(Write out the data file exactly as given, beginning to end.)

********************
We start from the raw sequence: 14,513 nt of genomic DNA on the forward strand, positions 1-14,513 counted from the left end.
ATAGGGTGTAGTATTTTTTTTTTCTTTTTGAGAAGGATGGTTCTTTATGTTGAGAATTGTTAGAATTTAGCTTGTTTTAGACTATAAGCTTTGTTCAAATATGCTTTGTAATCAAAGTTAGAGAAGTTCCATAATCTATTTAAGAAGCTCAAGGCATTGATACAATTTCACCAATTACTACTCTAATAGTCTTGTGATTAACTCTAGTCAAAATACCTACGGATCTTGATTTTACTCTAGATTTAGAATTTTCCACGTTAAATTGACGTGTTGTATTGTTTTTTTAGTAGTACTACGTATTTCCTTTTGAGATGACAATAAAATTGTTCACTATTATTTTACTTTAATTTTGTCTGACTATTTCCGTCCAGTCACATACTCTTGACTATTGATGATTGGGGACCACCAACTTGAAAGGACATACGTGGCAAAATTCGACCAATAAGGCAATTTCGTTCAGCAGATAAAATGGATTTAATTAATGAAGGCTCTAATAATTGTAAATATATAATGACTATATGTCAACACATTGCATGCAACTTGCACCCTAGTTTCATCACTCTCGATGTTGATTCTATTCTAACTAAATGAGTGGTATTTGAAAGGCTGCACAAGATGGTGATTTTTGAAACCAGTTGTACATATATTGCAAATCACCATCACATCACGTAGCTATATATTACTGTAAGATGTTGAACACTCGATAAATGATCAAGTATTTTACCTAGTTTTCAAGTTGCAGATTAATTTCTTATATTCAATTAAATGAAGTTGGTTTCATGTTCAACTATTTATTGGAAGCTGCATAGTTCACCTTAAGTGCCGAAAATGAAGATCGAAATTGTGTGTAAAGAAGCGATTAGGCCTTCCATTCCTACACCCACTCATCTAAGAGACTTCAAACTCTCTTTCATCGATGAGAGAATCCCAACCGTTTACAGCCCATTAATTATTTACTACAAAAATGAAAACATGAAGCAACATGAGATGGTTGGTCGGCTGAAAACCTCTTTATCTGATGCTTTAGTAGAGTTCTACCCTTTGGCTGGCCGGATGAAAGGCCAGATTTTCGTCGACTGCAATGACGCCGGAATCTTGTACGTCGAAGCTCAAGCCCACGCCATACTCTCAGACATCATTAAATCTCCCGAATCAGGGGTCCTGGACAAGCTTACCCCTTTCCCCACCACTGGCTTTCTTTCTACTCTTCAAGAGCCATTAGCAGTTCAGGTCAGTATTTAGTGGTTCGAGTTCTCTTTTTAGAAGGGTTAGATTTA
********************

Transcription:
We start from the raw sequence: 14,513 nt of genomic DNA on the forward strand, positions 1-14,513 counted from the left end.
ATAGGGTGTAGTATTTTTTTTTTCTTTTTGAGAAGGATGGTTCTTTATGTTGAGAATTGTTAGAATTTAGCTTGTTTTAGACTATAAGCTTTGTTCAAATATGCTTTGTAATCAAAGTTAGAGAAGTTCCATAATCTATTTAAGAAGCTCAAGGCATTGATACAATTTCACCAATTACTACTCTAATAGTCTTGTGATTAACTCTAGTCAAAATACCTACGGATCTTGATTTTACTCTAGATTTAGAATTTTCCACGTTAAATTGACGTGTTGTATTGTTTTTTTAGTAGTACTACGTATTTCCTTTTGAGATGACAATAAAATTGTTCACTATTATTTTACTTTAATTTTGTCTGACTATTTCCGTCCAGTCACATACTCTTGACTATTGATGATTGGGGACCACCAACTTGAAAGGACATACGTGGCAAAATTCGACCAATAAGGCAATTTCGTTCAGCAGATAAAATGGATTTAATTAATGAAGGCTCTAATAATTGTAAATATATAATGACTATATGTCAACACATTGCATGCAACTTGCACCCTAGTTTCATCACTCTCGATGTTGATTCTATTCTAACTAAATGAGTGGTATTTGAAAGGCTGCACAAGATGGTGATTTTTGAAACCAGTTGTACATATATTGCAAATCACCATCACATCACGTAGCTATATATTACTGTAAGATGTTGAACACTCGATAAATGATCAAGTATTTTACCTAGTTTTCAAGTTGCAGATTAATTTCTTATATTCAATTAAATGAAGTTGGTTTCATGTTCAACTATTTATTGGAAGCTGCATAGTTCACCTTAAGTGCCGAAAATGAAGATCGAAATTGTGTGTAAAGAAGCGATTAGGCCTTCCATTCCTACACCCACTCATCTAAGAGACTTCAAACTCTCTTTCATCGATGAGAGAATCCCAACCGTTTACAGCCCATTAATTATTTACTACAAAAATGAAAACATGAAGCAACATGAGATGGTTGGTCGGCTGAAAACCTCTTTATCTGATGCTTTAGTAGAGTTCTACCCTTTGGCTGGCCGGATGAAAGGCCAGATTTTCGTCGACTGCAATGACGCCGGAATCTTGTACGTCGAAGCTCAAGCCCACGCCATACTCTCAGACATCATTAAATCTCCCGAATCAGGGGTCCTGGACAAGCTTACCCCTTTCCCCACCACTGGCTTTCTTTCTACTCTTCAAGAGCCATTAGCAGTTCAGGTCAGTATTTAGTGGTTCGAGTTCTCTTTTTAGAAGGGTTAGATTTA